Frustration is focusing on what has happened in the past. Worry is focusing on what could happen in the future. Both are worse than useless – they engage the cognitive brain in negative and stress-increasing thoughts that lead to over-thinking and feed the need for control. Playing the game moment to moment offers the best chance for a great performance. I realize that this is a bit zen however, the activity of a focused, present brain is much quieter than one dwelling on the past or potential future.

      There may be a character limit for the Comments field so I’ll answer the second part of your question separately.

      Steve

  3. Katie Myers says:

    Thanks for the wonderful response! I look forward to your answer to the second part of my question …

    Also, any updates on when your book might be released?

    • Steve says:

      Your second question, practical interventions, mental skills and strategies:

      1. Focus on your breath
      I know, every yoga teacher has said this and every time I heard it always thought that it had no place in sport. It was a nonsensical instruction. However, neurologically, it makes sense. The body doesn’t exist in the past or the future, it can only physically be in the present. So focusing on the breath causes the brain to pay attention to the body and stop hanging out in the past or future where performance-sapping frustration and worry are.

      I still think it sounds trite, but it’s a valid technique.

      2. Have a target
      The brain is always scanning for threats and in the midst of a game it can easily find them. However, the brain’s reaction to threats sets off a chain reaction of physical responses that don’t support intuitive performance. Having a target gives the brain something to do: watch the quarterback’s eyes, focus on the server’s toss, zero in on the ‘e’ in TopFlite. If the conscious brain is occupied with a tangible task, it’s less likely to have the bandwidth to be looking for something to worry about.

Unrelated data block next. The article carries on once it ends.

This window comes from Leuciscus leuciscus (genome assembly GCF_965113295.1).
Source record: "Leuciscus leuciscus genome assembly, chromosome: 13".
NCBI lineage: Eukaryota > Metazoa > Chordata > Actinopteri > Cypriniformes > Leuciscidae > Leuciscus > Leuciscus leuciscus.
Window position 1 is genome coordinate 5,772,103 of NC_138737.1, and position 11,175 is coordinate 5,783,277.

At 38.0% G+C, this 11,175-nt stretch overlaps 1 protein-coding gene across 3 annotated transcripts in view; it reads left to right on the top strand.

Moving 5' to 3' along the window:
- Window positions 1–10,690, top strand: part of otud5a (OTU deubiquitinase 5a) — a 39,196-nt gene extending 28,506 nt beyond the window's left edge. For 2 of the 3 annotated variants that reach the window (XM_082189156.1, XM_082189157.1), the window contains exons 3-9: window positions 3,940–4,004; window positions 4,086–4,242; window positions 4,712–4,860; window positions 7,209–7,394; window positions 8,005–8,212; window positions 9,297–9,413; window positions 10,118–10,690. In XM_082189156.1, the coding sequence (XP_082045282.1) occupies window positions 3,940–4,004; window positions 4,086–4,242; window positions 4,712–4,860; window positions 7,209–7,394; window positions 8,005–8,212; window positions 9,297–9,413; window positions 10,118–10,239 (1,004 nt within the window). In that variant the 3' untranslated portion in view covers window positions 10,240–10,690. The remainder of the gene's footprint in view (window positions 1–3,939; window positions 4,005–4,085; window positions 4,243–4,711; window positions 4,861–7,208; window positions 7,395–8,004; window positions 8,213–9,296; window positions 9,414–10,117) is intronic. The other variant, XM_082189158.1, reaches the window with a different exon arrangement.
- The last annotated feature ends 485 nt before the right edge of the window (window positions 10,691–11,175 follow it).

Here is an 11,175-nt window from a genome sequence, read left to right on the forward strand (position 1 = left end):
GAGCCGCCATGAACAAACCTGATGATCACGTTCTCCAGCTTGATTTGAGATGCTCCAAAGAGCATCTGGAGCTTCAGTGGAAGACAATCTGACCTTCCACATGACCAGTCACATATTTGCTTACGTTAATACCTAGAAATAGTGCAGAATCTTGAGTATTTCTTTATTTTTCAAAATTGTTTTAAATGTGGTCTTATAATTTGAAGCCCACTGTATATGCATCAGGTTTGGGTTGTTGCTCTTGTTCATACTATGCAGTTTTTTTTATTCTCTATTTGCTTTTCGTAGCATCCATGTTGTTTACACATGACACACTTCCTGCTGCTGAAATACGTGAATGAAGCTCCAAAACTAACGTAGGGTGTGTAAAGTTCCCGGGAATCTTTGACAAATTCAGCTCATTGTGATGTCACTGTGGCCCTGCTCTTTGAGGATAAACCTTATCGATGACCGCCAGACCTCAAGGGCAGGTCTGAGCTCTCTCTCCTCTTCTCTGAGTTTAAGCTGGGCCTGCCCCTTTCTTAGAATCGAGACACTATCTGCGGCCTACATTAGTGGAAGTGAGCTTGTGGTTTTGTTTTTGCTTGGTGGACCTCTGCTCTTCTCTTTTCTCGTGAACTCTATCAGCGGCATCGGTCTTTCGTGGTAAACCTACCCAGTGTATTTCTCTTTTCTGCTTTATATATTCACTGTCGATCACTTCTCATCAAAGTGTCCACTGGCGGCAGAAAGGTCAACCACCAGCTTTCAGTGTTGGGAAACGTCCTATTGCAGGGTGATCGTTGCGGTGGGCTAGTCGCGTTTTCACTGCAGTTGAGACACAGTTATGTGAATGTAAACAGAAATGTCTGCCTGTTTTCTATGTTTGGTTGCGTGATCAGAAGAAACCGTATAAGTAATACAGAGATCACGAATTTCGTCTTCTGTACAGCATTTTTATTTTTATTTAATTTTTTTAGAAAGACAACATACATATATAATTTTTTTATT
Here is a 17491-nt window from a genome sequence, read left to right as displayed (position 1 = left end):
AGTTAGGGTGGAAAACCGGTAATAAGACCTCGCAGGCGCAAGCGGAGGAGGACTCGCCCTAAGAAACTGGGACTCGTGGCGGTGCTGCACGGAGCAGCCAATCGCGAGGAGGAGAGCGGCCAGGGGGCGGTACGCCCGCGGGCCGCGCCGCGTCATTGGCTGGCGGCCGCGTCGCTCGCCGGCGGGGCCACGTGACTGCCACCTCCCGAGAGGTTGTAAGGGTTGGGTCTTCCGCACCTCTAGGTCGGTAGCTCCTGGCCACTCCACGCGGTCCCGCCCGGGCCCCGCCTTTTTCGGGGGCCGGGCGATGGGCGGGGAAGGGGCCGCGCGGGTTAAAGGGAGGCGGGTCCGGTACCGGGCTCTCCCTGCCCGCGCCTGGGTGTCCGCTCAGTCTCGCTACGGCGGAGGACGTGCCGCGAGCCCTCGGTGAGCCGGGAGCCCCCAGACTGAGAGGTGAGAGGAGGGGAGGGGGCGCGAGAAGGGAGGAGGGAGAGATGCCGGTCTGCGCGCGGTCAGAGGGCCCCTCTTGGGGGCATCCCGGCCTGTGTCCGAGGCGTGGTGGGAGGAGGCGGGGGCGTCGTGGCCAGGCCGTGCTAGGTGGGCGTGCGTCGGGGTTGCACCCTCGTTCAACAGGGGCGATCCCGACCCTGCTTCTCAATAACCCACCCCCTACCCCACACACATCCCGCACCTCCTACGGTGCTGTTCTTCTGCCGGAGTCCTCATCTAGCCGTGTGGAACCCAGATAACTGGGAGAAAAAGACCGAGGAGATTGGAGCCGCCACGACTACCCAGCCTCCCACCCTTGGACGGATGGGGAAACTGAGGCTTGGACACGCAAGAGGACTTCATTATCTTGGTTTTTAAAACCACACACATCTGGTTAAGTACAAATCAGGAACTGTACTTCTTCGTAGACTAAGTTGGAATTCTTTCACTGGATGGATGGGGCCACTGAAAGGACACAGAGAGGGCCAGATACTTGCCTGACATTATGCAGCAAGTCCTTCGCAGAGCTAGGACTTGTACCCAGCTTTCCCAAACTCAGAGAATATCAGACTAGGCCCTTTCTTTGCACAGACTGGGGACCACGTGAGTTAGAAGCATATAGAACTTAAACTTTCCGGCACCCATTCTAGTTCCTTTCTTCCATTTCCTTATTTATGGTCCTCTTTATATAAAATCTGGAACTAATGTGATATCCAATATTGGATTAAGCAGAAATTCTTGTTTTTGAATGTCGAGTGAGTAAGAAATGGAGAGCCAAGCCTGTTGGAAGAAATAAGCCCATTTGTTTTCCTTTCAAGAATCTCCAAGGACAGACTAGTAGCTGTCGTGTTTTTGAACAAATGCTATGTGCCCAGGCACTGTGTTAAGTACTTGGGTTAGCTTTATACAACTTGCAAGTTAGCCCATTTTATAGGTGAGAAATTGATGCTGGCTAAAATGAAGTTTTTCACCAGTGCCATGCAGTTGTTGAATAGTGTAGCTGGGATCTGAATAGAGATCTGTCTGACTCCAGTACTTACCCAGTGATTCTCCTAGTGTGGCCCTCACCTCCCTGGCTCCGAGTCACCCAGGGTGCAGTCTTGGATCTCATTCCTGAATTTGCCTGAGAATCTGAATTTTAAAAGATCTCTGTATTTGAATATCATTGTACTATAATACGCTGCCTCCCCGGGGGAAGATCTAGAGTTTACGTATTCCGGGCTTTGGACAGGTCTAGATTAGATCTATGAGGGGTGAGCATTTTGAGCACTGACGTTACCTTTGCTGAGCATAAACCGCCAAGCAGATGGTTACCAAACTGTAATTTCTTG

3. Be curious about errors
      The athlete will make mistakes, it’s intrinsic to the chaos of competition. How the athlete REACTS to mistakes is critical. Frustration, anger, blame, indignation: all strong reactions disturb the brain from focusing on the immediate next thing. This again takes the brain out of the ideal, quiet performance state.

      Instead, ask the athlete to react with curiosity, rather than anger and maintain a detachment from the result. “Huh, that’s interesting”. Mistakes, in their most objective description, are FEEDBACK, nothing more. If the sport allows the time, it’s a chance for the athlete to review the play and make a mental correction.

      My book is currently in the hands of the literary agents so I’m optimistic about it getting released this year. Thanks for asking!

      • Katie Myers says:

        Thank you again. I like all 3 practical suggestions. Good stuff.

        Final Question – Do you have a favorite story or metaphor or athlete example related to the topic of peak performance?

        Excellent blog and best wishes with your book. I will definitely order a copy when it is released.

      • Steve says:

        Examples keep popping into my head: Edwin Moses (preparation and ritual), Bjorn Borg (preparation and focus) and more. But this quote from Yuri Vlason, a Russian weightlifter authentically captures the elusive moment of peak performance:

        “At the peak of tremendous and victorious effort, while the blood is pounding in your head, all suddenly comes quiet within you. Everything seems clearer and whiter than ever before, as if great spotlights had been turned on. At that moment, you have the conviction that you contain all the power in the world, that you are capable of everything, that you have wings. There is no more precise moment in life than this, the WHITE MOMENT, and you will work hard for years, just to taste it again.”

  4. Katie Myers says:

    I love it!